Wilson, a former salesperson for Oracle, had unsuccessfully appealed the amount of her commission through Oracle’s internal compensation review process. Wilson then submitted a claim for arbitration alleging breach of contract and breach of the covenant of good faith and fair dealing in processing her appeal. Oracle filed a motion to dismiss, arguing that Wilson’s commission was subject to the Single Customer Provision in her contract and that her compensation was properly calculated in accordance with that provision. Wilson opposed oracle’s motion and made a cross-motion for a summary award, requesting that the arbitrator rule in her favor based on the undisputed facts.
At oral argument, the arbitrator asked Wilson questions, and Wilson answered, providing what Oracle characterized as unsworn testimony. Oracle also claimed that it did not receive any notice that the arbitrator was going to hear such testimony, but did not object to the questioning or cross-examine Wilson. Ultimately, the arbitrator issued the final award denying Oracle’s motion to dismiss and granting Wilson’s cross-motion for a summary award, awarding her the remaining balance of her commission prior to the application of the Single Customer Provision. The arbitrator determined that the full pre-modified commission on the sale would not have given Wilson an “unplanned windfall” as contemplated in her contract.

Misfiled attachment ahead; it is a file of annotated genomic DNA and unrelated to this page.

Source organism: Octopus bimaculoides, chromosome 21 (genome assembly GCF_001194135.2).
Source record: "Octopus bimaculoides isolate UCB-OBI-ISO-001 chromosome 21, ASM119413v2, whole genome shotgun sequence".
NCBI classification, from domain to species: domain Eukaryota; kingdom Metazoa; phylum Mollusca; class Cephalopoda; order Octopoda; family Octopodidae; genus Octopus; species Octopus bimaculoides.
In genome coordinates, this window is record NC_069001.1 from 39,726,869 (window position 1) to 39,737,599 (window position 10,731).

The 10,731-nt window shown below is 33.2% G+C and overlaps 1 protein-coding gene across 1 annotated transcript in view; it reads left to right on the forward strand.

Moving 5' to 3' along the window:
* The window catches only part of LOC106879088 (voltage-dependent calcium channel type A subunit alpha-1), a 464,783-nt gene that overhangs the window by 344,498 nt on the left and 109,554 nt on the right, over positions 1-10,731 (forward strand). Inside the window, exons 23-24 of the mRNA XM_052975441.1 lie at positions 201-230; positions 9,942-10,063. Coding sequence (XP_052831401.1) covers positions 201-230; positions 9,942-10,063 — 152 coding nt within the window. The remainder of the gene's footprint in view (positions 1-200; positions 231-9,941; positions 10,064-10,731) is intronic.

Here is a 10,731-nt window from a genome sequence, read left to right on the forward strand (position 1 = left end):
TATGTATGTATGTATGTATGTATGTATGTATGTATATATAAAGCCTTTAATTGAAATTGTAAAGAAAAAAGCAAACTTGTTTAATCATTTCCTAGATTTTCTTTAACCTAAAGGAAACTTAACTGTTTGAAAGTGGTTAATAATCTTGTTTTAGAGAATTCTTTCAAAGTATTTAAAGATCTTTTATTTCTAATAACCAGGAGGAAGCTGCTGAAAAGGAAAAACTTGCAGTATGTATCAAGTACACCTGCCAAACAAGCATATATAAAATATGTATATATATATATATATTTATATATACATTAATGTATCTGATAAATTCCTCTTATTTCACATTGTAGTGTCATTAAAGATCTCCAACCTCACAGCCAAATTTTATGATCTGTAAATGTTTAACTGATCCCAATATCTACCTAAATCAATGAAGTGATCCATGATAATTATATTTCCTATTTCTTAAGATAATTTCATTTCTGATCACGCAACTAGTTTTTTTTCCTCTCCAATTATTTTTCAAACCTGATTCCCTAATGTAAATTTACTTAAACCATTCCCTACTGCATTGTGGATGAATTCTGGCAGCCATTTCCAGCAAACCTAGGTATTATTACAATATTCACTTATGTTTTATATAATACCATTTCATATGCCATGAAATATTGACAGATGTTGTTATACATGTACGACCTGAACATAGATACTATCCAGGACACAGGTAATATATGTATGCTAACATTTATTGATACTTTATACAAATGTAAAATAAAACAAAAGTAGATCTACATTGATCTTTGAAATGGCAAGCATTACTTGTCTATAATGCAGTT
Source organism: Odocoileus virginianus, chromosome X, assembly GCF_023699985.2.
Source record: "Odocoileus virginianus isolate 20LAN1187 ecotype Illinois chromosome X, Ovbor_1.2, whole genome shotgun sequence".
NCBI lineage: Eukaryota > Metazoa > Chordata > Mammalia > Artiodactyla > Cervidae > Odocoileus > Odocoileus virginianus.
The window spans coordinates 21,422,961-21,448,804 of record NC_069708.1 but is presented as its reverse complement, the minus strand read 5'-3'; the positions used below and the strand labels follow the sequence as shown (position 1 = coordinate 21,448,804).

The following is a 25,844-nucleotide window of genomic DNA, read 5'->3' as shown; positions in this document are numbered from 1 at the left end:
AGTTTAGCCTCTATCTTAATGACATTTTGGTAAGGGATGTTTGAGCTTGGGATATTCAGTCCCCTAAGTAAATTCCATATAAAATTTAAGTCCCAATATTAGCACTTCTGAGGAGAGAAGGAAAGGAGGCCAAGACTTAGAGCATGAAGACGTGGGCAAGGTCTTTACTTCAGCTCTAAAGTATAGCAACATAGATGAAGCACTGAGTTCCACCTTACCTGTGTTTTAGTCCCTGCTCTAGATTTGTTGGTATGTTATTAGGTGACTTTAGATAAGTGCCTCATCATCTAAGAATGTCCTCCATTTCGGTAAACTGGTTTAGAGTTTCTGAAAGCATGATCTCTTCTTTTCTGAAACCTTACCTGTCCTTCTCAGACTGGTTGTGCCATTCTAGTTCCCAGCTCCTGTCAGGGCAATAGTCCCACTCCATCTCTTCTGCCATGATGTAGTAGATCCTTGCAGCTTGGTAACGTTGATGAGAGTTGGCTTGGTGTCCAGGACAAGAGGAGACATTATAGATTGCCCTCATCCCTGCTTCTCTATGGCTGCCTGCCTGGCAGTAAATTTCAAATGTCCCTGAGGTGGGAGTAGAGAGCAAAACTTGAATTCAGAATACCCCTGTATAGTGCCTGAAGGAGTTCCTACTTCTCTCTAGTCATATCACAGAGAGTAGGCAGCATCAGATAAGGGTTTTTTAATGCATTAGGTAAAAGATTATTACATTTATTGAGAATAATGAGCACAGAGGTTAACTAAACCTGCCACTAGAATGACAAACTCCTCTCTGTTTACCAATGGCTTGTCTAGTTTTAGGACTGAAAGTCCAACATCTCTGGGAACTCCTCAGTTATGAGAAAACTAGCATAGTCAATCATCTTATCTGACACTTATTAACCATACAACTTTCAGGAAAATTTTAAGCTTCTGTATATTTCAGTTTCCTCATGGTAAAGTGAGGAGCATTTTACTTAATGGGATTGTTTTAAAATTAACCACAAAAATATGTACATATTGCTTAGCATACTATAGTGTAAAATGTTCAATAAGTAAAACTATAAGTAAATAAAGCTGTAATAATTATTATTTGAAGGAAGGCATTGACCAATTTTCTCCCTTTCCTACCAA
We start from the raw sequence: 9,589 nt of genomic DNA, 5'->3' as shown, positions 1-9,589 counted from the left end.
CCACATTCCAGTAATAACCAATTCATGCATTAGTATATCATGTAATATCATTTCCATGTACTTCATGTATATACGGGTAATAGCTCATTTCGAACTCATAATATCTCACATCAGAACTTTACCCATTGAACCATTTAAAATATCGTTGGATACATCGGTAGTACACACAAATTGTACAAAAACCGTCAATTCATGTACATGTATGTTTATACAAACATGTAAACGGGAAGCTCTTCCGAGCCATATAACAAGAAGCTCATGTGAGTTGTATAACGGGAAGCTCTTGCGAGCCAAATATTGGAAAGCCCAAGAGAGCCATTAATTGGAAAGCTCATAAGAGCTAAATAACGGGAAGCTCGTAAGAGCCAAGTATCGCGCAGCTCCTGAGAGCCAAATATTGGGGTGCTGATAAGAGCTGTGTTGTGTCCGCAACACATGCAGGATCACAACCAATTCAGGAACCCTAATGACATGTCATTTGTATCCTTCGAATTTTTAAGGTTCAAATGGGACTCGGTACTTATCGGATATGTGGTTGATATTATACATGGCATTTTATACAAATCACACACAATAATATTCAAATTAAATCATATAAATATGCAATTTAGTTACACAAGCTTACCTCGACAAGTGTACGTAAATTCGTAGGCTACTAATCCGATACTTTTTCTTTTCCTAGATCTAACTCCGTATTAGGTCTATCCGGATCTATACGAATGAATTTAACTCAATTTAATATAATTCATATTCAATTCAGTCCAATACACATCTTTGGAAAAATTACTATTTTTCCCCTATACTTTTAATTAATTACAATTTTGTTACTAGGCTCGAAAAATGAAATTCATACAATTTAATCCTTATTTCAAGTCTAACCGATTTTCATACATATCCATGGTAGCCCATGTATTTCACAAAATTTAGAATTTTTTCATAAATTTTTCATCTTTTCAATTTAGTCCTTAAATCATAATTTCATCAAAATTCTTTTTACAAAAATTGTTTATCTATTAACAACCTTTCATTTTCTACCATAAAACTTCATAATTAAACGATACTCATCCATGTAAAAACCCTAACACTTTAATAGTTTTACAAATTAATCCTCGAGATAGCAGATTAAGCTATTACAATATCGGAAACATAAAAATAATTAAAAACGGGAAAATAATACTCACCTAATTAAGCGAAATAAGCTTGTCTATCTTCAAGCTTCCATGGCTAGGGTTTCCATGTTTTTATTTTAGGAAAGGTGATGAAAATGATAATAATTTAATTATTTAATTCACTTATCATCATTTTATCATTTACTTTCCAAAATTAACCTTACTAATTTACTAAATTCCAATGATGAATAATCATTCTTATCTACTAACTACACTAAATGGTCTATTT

The trial court denied Oracle’s motion to vacate the award, reaffirming the Second Circuit’s precedent that an arbitrator’s rationale for an award “need not be explained,” and that an award should be confirmed “if a ground for the arbitrator’s decision can be inferred from the facts of the case.” The court found no evidence in the record demonstrating that the arbitrator prevented Oracle from presenting pertinent and material evidence before a final award was issued. Specifically, the Court noted that Oracle expressly turned down an opportunity to object to the procedure the arbitrator proposed to follow and determined that Oracle made a strategic decision not to rely on language aside from the Single Customer Provision. The court determined that Oracle failed to identify any evidence that it would have presented, or why that evidence would have caused the arbitrator to resolve the dispute in its favor. , Case No. 17 Civ. 554 (USDC S.D.N.Y. Aug. 22, 2017).